These opening chapters are followed by the case studies, which I found particularly fascinating.  They include close looks at the Washington, DC region as a whole; Tysons, Virginia, in that region; Miami Township in Montgomery County, Ohio; a part of Shanghai, China; North York Center in greater Toronto, Ontario; Dublin, Ohio, outside Columbus; Arlington, Virginia, also outside Washington; and Bellevue, Washington, outside Seattle.  Looking at these as a group, I wish there had been a more geographically diverse sampling in the United States.  None of the American case studies are from the South, for example, and none west of the Mississippi, either, other than Bellevue in the country’s uppermost northwest corner.

The book closes with two more overview chapters, one on planning by Dixon, and one on placemaking by Beske.  The planning chapter includes some valuable insights and technical advice, including how market and cost considerations will affect design, and it also presents an excellent set of “core principles” that Dixon believes should guide any planning process for transforming a site from one that is conventionally suburban and automobile-dependent into one that is dense and walkable.  The nicely-illustrated placemaking chapter, one of my favorites in Suburban Remix, features examples of new walkable developments (including several from the DC suburbs) that, in Beske’s view, creatively and beautifully include an appealing public realm as well as a functional mix of housing, office, and retail development.

Places leading the way

As noted, I found the case studies particularly engaging and illuminating as they describe the histories of each example from the point of view of folks who were themselves part of the story.  If I have a favorite, it’s the one on Arlington written by Christopher Zimmerman, who was a member of the Arlington County Board for eighteen years and the member most involved in that jurisdiction’s smart growth efforts, including its widely (and rightfully) hailed approach to transit-corridor planning along the Orange Line of the region’s Metro rail system.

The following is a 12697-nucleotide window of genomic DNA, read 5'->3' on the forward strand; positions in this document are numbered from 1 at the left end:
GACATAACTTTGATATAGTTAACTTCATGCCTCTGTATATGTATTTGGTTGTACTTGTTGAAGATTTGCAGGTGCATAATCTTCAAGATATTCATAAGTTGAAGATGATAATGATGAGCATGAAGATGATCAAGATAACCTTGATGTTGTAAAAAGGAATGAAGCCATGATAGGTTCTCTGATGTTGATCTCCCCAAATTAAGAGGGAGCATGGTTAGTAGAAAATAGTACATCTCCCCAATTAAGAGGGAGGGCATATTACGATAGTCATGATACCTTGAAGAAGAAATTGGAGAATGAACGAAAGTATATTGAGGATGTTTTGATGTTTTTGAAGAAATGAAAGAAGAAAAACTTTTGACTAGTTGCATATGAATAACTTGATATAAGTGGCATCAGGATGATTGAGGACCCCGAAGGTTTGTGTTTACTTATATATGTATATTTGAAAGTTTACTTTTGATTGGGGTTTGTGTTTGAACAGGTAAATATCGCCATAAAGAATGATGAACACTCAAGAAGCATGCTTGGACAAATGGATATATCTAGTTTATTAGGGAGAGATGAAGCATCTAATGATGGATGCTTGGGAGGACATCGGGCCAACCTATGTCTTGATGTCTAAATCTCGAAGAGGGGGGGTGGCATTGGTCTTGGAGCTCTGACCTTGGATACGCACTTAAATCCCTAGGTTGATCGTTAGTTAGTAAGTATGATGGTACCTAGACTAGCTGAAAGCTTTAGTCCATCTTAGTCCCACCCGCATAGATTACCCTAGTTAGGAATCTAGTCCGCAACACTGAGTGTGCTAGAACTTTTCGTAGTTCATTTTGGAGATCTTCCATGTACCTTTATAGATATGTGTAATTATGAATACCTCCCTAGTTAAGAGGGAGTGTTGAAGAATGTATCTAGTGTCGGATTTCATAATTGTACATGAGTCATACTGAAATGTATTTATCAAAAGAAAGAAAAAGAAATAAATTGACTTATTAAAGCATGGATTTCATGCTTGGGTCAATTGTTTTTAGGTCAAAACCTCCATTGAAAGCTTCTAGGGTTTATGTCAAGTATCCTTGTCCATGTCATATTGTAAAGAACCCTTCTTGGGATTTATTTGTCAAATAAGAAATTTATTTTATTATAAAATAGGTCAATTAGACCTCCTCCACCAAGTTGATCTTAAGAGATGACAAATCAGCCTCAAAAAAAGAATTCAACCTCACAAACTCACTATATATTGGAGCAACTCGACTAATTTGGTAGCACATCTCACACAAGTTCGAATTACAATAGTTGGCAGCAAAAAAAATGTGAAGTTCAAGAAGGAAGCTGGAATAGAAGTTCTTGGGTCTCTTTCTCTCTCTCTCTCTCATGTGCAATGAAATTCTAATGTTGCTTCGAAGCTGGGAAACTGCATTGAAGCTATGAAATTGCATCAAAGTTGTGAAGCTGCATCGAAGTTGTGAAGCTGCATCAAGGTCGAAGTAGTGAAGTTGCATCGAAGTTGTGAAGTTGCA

I know Arlington well (and have written about it) and, as someone who has lived in the region for 45 years, have watched its story unfold.  I particularly enjoyed Zimmerman’s descriptions of the somewhat messy but necessary process of involving the public and of how the decision to place the Metro rail line and its stations underground was critical to the corridor’s success.  (I so wish a similar decision had been made for the four Metro stations in Tysons, in nearby Fairfax County; unfortunately, it was not, and the transformation of Tysons suffers greatly as a result, in my opinion.)  I applaud and agree with his reflection that, as the County was making its way with the then-new practice of transit-oriented development, it made a few mistakes that compromise the street-level human appeal of some of the areas around the transit stations.

I also particularly enjoyed Stewart Schwartz’s insightful description of how growth and development issues in the Washington region, including its suburbs, have evolved over the last few decades.  I have lived through those as well, if not nearly as intimately as Schwartz, who leads the local Coalition for Smarter Growth.  He accurately describes our region and its struggles to grow in a more sustainable and equitable way.

I only wish this chapter – the only one in Suburban Remix that examines a metropolitan region as a whole – had included some mention of how development and conservation issues interact in the region, or at least how they should interact.  The grand implied promise of what we have come to call “smart growth” is that, if we accept more density in the urban core and inner suburbs, we can save the surrounding countryside from suburban sprawl.  As a general matter, though, it is easier to find failure to realize that promise than it is to find success.  Across the country, we are doing well in many places in densifying; but we continue to fall short in stopping the spread of automobile-oriented suburban sprawl.

Montgomery County (MD) Agricultural Reserve (photo via Montgomery County Planning). Click for larger view.

Montgomery County (MD) Agricultural Reserve (photo via Montgomery County Planning). Click for larger view.

The reason I mention this in the context of Schwartz’s chapter is that the DC region actually contains one of the country’s brightest successes in making the tradeoff between development and conservation real:  the Montgomery County (Maryland) Agricultural Reserve.  The Reserve, which contains 93,000 acres of protected farmland northwest of Washington and its principal suburbs, was created in part by a pioneering Transfer of Development Rights program that also assisted urban development in the parts of the county close to DC.  Under the TDR framework farmers in a defined conservation zone were encouraged to sell the rights to develop their land to Montgomery County developers who wished to gain density bonuses and other benefits in zones where more density was considered desirable, including Bethesda and Silver Spring.  That is an important part of the region’s development story.